Archive for James Harvey

Fritz bits

Posted in FILM, Politics with tags , , , , , , , , , , , , , , , , , , , , , , , , , , on June 17, 2017 by dcairns

The real Heydrich was NOT shot in the spine, but in the spleen… my guess if, Fritz Lang may have seen images like this when injured in WWI (three horses shot out from under him) and chose to include it…

“Bert” Brecht’s scenario for HANGMEN ALSO DIE! includes a HUGE number of supporting roles, some with only a few lines. Director Fritz Lang fills the dramatis personae with memorable faces and wrings a whole panoply of peppy performances from them. In the lead, Quatermass McGinty (Brian Donlevy) is better than he ever was elsewhere, suggesting by minimal means the moral strain of a man who knows hundreds may die in consequence of his actions. America’s first largely prosthetic actor, not counting Kong, whom he slightly resembles, Donlevy never made a move without his elevator shoes, corset and toupée, but couldn’t do anything about his startlingly short arms, like those of a T-rex. Couldn’t Bud Westmore, who made Harold Lloyd’s special lifelike glove to hide his missing fingers, have knocked together a couple of arm extensions for McGinty?

Really good work from Walter Brennan, cast way against type as a professor — anti-Nazi films always have a professors, it seems, and professors everywhere have beautiful daughters, and so here we have Anna Lee, also excellent. These characters are even more moving in THE MORTAL STORM, as you’d expect with Frank Borzage in charge, but Lang’s harder edge also has its advantages. We also get Margaret Wycherly, looking like a haunted tree™ as usual, and Dennis O’Keefe, whose tendency to turn up whenever his fiance is in what looks like a compromising position, seems like good prep for all those farces he made later in the forties.

But I want to talk about smaller roles. Janet Shaw fascinated me. She played the dead-eyed slattern of a teen waitress in SHADOW OF A DOUBT and was just remarkable. Anytime she shows up in a film, I get fascinated. Here she’s a little TOO perky, perhaps, as a factory worker and patriotic saboteur, her eyes darting vivaciously around the faces assembled at a meeting of the resistance. But she has a great moment later when arrested, spitting fire and defiance at her captors.

See here and here for previous appreciations.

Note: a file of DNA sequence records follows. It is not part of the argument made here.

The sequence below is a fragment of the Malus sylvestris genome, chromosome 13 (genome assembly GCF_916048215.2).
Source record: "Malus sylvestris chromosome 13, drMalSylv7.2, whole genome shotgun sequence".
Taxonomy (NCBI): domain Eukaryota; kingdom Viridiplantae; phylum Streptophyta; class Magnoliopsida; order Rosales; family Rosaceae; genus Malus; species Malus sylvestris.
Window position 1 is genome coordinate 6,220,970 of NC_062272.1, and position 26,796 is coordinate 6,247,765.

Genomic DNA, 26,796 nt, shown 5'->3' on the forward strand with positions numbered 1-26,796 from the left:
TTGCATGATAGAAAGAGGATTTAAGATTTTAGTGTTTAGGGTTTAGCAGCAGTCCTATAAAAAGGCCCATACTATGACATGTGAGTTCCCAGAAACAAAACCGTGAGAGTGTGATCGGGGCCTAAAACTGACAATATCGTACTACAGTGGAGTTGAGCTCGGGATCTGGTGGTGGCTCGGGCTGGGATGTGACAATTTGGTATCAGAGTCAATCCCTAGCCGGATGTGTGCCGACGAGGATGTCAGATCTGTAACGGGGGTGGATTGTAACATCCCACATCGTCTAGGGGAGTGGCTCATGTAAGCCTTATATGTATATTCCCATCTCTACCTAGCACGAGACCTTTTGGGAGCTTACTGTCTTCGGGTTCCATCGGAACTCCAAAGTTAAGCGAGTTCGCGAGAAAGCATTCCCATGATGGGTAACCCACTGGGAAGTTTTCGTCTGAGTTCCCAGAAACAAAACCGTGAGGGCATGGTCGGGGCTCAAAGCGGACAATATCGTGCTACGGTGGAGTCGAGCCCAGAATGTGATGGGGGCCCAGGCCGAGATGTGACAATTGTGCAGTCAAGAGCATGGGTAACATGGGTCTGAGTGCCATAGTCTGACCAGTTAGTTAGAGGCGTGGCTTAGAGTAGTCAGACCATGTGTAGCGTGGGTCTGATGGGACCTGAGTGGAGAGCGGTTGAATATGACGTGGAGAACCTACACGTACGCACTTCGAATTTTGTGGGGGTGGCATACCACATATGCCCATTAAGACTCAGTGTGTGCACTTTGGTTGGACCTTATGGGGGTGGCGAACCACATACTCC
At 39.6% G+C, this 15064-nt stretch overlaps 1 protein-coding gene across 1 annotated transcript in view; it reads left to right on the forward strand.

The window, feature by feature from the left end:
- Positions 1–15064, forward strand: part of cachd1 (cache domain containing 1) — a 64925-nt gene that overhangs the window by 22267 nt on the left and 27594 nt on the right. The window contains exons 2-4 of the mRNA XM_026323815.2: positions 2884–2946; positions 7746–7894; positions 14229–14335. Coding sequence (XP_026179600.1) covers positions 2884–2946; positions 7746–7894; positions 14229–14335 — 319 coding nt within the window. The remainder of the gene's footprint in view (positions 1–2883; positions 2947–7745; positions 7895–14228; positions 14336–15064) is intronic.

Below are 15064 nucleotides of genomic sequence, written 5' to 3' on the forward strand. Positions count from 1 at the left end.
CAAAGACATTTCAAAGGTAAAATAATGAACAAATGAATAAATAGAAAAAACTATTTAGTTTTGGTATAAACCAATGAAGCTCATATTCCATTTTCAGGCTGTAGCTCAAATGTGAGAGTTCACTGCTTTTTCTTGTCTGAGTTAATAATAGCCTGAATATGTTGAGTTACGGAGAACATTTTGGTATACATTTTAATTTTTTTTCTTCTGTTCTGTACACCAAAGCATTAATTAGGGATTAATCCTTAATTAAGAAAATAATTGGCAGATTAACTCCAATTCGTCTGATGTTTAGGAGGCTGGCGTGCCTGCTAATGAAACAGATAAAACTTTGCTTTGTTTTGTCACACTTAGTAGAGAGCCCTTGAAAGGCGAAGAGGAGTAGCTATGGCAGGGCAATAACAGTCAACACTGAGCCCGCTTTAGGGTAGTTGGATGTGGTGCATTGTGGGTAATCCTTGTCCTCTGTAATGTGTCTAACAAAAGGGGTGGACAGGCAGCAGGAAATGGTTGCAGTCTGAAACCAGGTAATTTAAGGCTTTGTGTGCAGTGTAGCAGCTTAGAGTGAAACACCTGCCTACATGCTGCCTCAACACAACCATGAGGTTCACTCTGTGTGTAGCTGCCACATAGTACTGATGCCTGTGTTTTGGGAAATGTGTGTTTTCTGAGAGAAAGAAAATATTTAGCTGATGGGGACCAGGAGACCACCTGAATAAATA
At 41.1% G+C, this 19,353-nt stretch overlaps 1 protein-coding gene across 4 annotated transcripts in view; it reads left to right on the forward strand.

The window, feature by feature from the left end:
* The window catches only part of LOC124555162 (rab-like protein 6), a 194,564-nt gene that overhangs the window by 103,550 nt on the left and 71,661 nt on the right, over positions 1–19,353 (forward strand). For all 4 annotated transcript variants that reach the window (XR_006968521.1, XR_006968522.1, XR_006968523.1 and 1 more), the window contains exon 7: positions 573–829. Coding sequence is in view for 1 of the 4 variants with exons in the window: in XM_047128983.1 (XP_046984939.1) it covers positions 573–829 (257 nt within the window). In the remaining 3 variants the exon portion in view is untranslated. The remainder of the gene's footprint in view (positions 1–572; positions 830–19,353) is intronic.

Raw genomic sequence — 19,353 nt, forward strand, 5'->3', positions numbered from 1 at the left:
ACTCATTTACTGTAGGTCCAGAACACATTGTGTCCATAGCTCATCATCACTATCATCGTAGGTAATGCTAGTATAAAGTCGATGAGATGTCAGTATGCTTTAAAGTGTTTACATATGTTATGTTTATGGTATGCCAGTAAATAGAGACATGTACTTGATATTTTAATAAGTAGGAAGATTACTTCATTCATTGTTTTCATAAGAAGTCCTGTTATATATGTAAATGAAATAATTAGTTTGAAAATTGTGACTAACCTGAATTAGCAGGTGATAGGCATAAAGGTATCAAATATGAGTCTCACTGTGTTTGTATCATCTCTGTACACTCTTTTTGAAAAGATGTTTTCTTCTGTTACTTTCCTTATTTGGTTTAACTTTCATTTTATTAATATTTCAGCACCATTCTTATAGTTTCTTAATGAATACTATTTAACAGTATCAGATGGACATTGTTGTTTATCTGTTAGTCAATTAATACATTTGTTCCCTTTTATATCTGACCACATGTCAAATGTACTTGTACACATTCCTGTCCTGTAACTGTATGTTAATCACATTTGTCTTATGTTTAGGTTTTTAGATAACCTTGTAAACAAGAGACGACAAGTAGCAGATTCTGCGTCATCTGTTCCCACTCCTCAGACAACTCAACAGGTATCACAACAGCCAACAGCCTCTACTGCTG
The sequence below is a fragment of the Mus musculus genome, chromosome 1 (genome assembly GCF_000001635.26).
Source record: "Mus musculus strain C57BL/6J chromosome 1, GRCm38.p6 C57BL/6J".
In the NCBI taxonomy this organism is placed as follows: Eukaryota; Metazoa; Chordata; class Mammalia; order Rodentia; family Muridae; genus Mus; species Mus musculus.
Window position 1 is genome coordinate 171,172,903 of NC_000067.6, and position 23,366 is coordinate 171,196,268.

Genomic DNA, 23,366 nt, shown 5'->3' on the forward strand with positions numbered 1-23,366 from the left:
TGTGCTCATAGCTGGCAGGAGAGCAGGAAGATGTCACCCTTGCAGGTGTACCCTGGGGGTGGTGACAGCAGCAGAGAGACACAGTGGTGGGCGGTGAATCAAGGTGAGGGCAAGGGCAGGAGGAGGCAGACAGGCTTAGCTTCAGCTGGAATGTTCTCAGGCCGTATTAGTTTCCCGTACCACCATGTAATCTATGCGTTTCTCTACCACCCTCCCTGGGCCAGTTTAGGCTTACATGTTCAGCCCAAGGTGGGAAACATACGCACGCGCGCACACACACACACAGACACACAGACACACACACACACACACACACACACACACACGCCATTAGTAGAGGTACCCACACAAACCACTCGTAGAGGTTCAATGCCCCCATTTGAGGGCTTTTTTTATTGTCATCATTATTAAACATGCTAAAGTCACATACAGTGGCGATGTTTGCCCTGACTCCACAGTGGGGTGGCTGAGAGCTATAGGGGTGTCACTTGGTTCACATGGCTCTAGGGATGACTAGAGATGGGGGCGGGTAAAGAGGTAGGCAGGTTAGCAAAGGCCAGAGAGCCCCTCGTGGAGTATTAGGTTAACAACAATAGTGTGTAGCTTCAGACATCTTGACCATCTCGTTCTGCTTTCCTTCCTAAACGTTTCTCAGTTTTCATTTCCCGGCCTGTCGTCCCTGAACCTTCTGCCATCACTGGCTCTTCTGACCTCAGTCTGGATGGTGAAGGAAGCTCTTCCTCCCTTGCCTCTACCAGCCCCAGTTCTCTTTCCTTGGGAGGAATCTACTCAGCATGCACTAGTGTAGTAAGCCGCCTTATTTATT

We also get Charles “Ming the Merciless” and Dwight Frye and a defenestrated Lionel Stander, star-spotters!

But the film’s array of Nazis is its best point (aside from Lang’s bleakly beautiful mise-en-scene, of course, and his crisp cutting, many scenes joined together by questions asked in one scene and answered in another, or phrases begun in one place and completed elsewhere. Is this where Welles got the idea for KANE’s scene-linking?).

The decision to have the “Nazis” play their roles as comedy is a surprising one. It doesn’t attract much comment in discussions of the film. HANGMEN ALSO DIE! is far from being a comic film, but its treatment of those running the Protectorate is almost Lubitschian. All the various types of Hollywood Nazi are represented here — and the idea seems to be to refute the German claims of superman status with an insistence on the pathetic, grubby human foibles that make these guys on the one hand, no better than the rest of us, and on the other, considerably worse.

There’s Heydrich himself, Hans Heinrich Twardowski (from CALIGARI) in a big rubber Mabuse nose, conforming to the stereotype of the Nazi pansy (usually Martin Kosleck’s department). This isn’t an accurate depiction of Heydrich, but the goal is partly just to INSULT, using exactly the terms we assume would be most offensive to the Nazis.

There’s the spotty Nazi (Tonio Selwart), with a big set of Marcellus Wallace sticking plasters on the back of his neck and a gleaming chancre on his brow, later seen lovingly squeezing a pluke in the mirror — an undreamt-of image in Hollywood cinema or anywhere else — I equate this to Dennis Hopper picking his nose in LAND OF THE DEAD (which I equate to stuff like Paul Wolfowitz caught licking his comb on camera) — a concentration on the undignified, messily human aspects of the supposed superman.

There’s the lightweight sadist (Reinhold Schunzel, THE THREEPENNY OPERA), not an imposing figure, more like a mean schoolteacher, but one with a whole state apparatus backing him up. He tortures an old woman using only a loosely assembled chair, and the power behind him. Personally, he’s a buffoon, with a Sig Ruman-like delivery, cracking his fingers as he gloats behind his desk. Without a desk and armed guards at his command, he’d be pathetic. He IS pathetic. Time will tell.

And then there’s the detective (Alexander Granach, the Shadowplayer from WARNING SHADOWS; Knock, the gibbering Renfield figure from NOSFERATU), the most competent figure we meet on the enemy side. He frequents whores and is addicted to Czech beer, so again, his lack of “purity” and his vulgarity and human frailty are front and centre. But he’s a worthy opponent. The big trick staged by the resistance in the film’s third act would never work if he were around to study it. His innate shrewdness and unerring mental leaps (signalled with a pantomime snap of the fingers) means he’s only ever a step or two behind the heroes, and frequently a step or two ahead. Thwarted for the moment, his finger-snap is exchanged for a first pounding into a palm. Very theatrical, but with all this comedy Lang is not only making a satirical point, he’s finding a way to leaven the  film’s grimness.